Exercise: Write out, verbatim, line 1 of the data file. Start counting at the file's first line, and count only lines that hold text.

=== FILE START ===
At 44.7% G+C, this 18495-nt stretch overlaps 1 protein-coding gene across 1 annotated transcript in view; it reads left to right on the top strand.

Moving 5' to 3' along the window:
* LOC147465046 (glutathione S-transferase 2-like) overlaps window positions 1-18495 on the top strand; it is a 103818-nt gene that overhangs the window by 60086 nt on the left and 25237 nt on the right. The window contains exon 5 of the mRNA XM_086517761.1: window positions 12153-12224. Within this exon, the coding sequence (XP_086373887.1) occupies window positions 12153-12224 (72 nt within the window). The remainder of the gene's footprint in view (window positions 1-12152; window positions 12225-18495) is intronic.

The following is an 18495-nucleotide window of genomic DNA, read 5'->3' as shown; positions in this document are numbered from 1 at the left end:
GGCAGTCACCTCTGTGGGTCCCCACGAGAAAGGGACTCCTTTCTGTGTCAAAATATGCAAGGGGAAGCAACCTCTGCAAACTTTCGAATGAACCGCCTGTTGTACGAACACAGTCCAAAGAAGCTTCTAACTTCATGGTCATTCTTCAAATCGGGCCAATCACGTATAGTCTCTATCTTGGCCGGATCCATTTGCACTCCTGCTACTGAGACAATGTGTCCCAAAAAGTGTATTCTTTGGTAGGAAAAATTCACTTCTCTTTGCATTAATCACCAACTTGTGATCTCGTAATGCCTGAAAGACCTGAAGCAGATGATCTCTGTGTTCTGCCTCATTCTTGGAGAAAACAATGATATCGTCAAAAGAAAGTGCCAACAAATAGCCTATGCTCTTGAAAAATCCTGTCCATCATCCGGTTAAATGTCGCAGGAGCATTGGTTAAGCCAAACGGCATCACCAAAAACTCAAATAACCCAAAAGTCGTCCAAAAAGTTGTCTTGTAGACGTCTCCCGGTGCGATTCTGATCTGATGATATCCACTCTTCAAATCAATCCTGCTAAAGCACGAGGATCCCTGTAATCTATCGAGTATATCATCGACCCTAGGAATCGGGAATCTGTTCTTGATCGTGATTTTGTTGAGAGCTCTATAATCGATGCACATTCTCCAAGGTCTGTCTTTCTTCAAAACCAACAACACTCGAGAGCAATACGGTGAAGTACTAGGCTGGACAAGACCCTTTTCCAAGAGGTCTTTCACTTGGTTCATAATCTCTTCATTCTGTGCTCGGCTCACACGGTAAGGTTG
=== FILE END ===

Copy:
At 44.7% G+C, this 18495-nt stretch overlaps 1 protein-coding gene across 1 annotated transcript in view; it reads left to right on the top strand.